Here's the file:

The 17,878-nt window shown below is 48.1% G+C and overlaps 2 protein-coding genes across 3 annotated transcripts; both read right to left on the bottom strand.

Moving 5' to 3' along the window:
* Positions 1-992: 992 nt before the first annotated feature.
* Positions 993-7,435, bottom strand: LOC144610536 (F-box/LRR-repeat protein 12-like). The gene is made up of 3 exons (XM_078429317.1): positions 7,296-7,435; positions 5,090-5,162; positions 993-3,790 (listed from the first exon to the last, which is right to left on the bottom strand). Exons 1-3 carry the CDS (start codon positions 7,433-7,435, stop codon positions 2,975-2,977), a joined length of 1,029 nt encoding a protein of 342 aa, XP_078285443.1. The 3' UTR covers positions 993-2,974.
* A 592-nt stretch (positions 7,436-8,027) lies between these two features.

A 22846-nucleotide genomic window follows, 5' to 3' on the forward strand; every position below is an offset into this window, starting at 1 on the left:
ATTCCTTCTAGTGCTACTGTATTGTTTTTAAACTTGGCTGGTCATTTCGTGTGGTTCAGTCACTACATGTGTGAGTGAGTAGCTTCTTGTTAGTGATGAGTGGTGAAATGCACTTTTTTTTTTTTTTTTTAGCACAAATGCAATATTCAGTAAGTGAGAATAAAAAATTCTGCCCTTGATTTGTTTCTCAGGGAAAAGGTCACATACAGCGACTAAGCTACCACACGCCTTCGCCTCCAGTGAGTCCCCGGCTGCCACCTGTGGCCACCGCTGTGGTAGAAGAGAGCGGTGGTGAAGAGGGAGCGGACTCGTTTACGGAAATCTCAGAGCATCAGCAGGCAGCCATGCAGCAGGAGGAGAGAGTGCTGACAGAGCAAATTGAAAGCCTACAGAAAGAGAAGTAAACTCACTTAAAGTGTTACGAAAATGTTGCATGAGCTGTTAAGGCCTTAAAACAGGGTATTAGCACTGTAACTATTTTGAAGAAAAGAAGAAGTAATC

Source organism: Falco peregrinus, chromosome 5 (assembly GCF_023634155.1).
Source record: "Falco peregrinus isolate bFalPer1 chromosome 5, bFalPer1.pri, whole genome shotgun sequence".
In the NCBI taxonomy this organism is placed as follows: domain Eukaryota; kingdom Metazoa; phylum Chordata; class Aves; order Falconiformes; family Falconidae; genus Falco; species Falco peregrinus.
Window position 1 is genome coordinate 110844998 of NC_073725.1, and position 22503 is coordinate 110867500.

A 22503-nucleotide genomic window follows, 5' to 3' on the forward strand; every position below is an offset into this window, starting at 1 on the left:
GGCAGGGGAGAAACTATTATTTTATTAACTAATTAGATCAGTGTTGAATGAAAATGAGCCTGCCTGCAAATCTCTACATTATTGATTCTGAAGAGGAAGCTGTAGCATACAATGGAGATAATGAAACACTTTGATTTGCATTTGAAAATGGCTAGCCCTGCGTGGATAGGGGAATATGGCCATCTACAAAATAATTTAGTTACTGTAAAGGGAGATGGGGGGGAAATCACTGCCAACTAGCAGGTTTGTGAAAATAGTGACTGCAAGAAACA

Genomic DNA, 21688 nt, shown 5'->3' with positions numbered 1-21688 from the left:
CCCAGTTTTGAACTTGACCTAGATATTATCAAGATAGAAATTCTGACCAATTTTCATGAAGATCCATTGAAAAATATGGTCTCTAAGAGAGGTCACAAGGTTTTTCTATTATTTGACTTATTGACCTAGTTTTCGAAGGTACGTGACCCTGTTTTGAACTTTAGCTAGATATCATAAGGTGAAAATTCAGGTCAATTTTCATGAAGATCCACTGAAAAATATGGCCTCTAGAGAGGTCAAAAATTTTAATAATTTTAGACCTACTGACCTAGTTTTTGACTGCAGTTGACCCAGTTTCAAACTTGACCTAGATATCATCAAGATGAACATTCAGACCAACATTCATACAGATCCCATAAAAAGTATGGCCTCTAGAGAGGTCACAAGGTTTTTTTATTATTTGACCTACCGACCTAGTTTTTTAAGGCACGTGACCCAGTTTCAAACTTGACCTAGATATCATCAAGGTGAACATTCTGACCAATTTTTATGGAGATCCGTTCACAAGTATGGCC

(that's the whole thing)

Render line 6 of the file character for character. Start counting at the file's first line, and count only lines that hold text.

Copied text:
A 22846-nucleotide genomic window follows, 5' to 3' on the forward strand; every position below is an offset into this window, starting at 1 on the left: